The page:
Medomsley detention centre saw hundreds sexually abused
An officer at a former youth detention centre sexually assaulted hundreds of inmates, it has emerged.
Neville Husband was jailed in 2003 for abusing five teenagers at the unit in Medomsley, County Durham.
Other victims then came forward, and in 2005 Husband admitted four more attacks. He died in 2010.
But the BBC's Inside Out programme has found the Ministry of Justice has spent £3.6m settling 237 compensation claims for sexual abuse committed by him.
Medomsley, which closed in 1988, held offenders aged between 17 and 21 who had committed relatively minor crimes.
But the regime - the "short, sharp, shock" designed to steer them away from a life of crime - was described as brutal, with one former inmate likening it to a "concentration camp, run on violence".
Five other former officers have now been convicted in connection with the physical abuse.
However, for some victims the abuse was sexual. Husband was in charge of the kitchen and raped and abused young men on an "almost daily basis" over a period of years, police said, while other officers allegedly turned a blind eye.
One of his victims - who has waived his right to anonymity - was Ray Poar, sent to Medomsley at the age of 17 for stealing biscuits.
He said: "He shoved me against the wall and he had his hand around my throat, squeezing and squeezing tighter and tighter, and all the time telling me that I was going to do what he wanted.
"I just let him do it. I didn't want to go through that again, I didn't want to die.
"It was the same every time from then on. It became part of the day.
"I'm ashamed of myself... it's ruined my life, it's completely ruined it."
'Felt so disgusted'
Another victim, Dave Stoker, who has since died, was also aged 17 when sent to Medomsley for minor theft.
He told the BBC in 2015: "[Husband] told me if it got out he would make my life hell. I was frightened to tell anyone.
"I was so disgusted. I felt dirty and ashamed of myself. It's turned me to drink."
Mr Stoker developed cirrhosis of the liver and died in 2017.
Husband was jailed for eight years in 2003, and his sentence increased by a further two in 2005 after more victims came forward.
In the same year a storeman at the centre, Leslie Johnson, who has also since died, was sentenced to six years in jail for sexual offences.
However, many more men came forward alleging sexual or physical abuse by a number of former officers and in 2013 Durham Police reopened its enquiries.
This became one of the largest investigations of its kind in the UK and the force said the current number of potential victims was "1,668 and rising".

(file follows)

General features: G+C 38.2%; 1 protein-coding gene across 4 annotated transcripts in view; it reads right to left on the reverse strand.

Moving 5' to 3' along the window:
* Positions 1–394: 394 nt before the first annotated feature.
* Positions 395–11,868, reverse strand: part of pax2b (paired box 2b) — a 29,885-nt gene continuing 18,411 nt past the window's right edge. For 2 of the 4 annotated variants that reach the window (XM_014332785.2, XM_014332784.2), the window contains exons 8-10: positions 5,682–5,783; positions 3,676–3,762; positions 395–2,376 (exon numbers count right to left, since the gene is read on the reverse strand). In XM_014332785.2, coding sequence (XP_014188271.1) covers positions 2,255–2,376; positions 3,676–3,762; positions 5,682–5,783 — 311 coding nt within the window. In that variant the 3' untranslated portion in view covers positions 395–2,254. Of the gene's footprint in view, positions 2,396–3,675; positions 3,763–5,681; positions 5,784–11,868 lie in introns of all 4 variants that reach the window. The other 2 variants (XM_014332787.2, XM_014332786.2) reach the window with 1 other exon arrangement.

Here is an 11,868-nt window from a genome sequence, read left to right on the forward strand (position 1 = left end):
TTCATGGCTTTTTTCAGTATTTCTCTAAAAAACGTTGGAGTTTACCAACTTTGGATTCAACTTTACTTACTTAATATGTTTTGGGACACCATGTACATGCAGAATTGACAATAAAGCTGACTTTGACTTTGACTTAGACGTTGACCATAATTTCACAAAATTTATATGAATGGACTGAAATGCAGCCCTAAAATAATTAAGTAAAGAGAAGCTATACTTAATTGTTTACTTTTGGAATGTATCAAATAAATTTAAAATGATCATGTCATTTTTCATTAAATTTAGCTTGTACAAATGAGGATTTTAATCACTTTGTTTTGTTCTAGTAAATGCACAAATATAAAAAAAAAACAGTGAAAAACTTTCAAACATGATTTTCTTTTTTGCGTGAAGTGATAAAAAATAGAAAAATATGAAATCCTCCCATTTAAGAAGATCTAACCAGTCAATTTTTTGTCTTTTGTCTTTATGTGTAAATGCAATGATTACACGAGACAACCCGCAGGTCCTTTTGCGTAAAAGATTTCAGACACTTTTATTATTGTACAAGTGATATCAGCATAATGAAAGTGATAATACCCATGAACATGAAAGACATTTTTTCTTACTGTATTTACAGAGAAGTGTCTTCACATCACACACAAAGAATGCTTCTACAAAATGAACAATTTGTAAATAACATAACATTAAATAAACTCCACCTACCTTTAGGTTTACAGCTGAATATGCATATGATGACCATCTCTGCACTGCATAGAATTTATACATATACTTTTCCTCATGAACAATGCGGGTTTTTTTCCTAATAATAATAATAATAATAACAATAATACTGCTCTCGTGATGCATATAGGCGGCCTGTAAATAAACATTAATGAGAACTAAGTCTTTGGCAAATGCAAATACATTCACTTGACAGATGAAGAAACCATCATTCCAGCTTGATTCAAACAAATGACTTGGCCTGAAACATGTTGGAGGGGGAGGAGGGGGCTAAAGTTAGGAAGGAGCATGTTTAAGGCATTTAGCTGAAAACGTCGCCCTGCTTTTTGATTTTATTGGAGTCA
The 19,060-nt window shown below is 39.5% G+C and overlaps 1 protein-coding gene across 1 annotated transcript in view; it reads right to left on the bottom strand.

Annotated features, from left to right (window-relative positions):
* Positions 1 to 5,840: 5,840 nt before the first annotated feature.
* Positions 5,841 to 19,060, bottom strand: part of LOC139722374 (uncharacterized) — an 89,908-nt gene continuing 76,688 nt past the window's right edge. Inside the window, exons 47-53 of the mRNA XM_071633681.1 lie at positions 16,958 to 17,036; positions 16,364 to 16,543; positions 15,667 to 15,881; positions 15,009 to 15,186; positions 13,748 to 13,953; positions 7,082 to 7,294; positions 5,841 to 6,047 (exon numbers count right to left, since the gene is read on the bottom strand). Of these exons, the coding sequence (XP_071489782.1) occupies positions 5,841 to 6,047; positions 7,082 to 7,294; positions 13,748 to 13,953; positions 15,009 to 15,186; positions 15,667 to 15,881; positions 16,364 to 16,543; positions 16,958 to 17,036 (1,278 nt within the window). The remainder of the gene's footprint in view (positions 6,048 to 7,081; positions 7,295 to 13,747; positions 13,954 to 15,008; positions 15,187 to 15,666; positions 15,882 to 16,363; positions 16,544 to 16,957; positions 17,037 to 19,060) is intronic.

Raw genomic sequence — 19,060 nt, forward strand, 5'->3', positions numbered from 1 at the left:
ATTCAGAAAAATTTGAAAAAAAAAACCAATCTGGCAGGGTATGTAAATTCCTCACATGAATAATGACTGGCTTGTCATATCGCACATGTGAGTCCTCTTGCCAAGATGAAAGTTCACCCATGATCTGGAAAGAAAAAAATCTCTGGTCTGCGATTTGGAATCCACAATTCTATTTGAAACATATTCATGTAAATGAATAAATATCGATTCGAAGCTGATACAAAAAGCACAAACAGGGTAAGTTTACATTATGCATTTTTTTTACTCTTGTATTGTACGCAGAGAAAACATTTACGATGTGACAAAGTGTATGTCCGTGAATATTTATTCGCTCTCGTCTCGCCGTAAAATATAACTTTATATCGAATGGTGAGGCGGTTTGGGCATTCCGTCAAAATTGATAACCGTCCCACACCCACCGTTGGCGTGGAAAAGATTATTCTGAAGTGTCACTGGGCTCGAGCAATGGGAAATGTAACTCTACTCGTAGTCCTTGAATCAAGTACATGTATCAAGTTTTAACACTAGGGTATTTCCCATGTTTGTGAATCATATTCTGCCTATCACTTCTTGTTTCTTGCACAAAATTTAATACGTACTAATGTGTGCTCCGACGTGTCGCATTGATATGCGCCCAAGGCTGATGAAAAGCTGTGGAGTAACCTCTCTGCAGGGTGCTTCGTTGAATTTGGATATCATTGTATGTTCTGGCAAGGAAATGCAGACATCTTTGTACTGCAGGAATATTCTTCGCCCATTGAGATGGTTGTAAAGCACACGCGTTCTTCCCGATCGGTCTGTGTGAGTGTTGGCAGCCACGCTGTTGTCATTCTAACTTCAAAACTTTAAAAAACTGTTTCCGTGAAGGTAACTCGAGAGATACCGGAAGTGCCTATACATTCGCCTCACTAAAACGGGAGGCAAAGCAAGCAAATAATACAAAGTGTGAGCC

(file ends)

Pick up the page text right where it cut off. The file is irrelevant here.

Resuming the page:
The force said in a statement: "It is not possible to say how many men were sexually assaulted by Husband [as] victims may have named a male called "Neville", "The Chef" or "Husband", however in the absence of a formal ID Procedure (due to the fact the suspect deceased) we cannot categorically state that the male known personally to these victims is Husband.
"At this stage of the investigation we have in excess of 300 allegations linked to him, however, once the investigation is concluded it is highly likely that these numbers will be considerably higher."
Det Supt Paul Goundry, who initially led the investigation, said: "They were sent there for riding in a stolen car, pinching a pedal cycle, minor shoplifting - you'd never dream of that nowadays.
"When they got there they were faced with what is effectively a brutal regime, and if you ended up in the kitchen you would almost certainly be raped or sexually abused."
A Freedom of Information request submitted by the BBC to the Ministry of Justice (MoJ) revealed the MoJ has spent "£3.6m on damages settling 237 private law claims for compensation relating to sexual abuse committed by Neville Husband."
The MoJ said in a statement: "It is right that those responsible for such appalling behaviour are finally being brought to justice and we hope never to see abuse on this scale ever again.
"The culture of care and the safeguards in custody have improved hugely since Medomsley closed, but we are not complacent.
"We will continue to improve safeguards and track down any kind of abuse, and will continue working with police to bring to justice those who committed abuse in the past."
You can see more on this story on BBC Inside Out in the North East and Cumbria at 23:45 GMT on Wednesday 13 March 2019 and afterwards on the iPlayer.